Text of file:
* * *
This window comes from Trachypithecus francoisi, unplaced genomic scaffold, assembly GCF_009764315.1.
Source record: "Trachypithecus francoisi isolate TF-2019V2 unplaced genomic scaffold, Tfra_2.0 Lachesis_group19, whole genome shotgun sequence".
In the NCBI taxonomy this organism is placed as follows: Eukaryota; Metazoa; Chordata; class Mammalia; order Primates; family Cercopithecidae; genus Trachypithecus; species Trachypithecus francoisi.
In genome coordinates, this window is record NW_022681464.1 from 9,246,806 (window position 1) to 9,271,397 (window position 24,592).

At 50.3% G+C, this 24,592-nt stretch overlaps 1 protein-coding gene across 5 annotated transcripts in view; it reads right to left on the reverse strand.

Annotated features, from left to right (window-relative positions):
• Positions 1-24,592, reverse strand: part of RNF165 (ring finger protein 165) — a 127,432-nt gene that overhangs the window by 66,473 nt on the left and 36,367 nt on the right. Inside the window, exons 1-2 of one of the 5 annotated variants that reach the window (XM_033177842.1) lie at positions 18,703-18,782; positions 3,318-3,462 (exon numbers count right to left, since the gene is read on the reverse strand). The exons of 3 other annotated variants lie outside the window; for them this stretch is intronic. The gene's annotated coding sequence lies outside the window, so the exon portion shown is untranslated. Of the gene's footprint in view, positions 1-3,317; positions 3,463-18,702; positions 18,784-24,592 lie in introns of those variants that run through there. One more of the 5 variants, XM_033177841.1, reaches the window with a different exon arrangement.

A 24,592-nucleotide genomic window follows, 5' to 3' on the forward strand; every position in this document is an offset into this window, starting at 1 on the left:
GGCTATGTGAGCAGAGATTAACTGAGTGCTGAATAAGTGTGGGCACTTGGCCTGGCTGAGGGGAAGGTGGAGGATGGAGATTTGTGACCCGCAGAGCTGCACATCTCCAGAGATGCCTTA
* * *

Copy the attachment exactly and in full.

This window comes from Trachypithecus francoisi, unplaced genomic scaffold, assembly GCF_009764315.1.
Source record: "Trachypithecus francoisi isolate TF-2019V2 unplaced genomic scaffold, Tfra_2.0 Lachesis_group19, whole genome shotgun sequence".
In the NCBI taxonomy this organism is placed as follows: Eukaryota; Metazoa; Chordata; class Mammalia; order Primates; family Cercopithecidae; genus Trachypithecus; species Trachypithecus francoisi.
In genome coordinates, this window is record NW_022681464.1 from 9,246,806 (window position 1) to 9,271,397 (window position 24,592).

At 50.3% G+C, this 24,592-nt stretch overlaps 1 protein-coding gene across 5 annotated transcripts in view; it reads right to left on the reverse strand.

Annotated features, from left to right (window-relative positions):
• Positions 1-24,592, reverse strand: part of RNF165 (ring finger protein 165) — a 127,432-nt gene that overhangs the window by 66,473 nt on the left and 36,367 nt on the right. Inside the window, exons 1-2 of one of the 5 annotated variants that reach the window (XM_033177842.1) lie at positions 18,703-18,782; positions 3,318-3,462 (exon numbers count right to left, since the gene is read on the reverse strand). The exons of 3 other annotated variants lie outside the window; for them this stretch is intronic. The gene's annotated coding sequence lies outside the window, so the exon portion shown is untranslated. Of the gene's footprint in view, positions 1-3,317; positions 3,463-18,702; positions 18,784-24,592 lie in introns of those variants that run through there. One more of the 5 variants, XM_033177841.1, reaches the window with a different exon arrangement.

A 24,592-nucleotide genomic window follows, 5' to 3' on the forward strand; every position in this document is an offset into this window, starting at 1 on the left:
GGCTATGTGAGCAGAGATTAACTGAGTGCTGAATAAGTGTGGGCACTTGGCCTGGCTGAGGGGAAGGTGGAGGATGGAGATTTGTGACCCGCAGAGCTGCACATCTCCAGAGATGCCTTA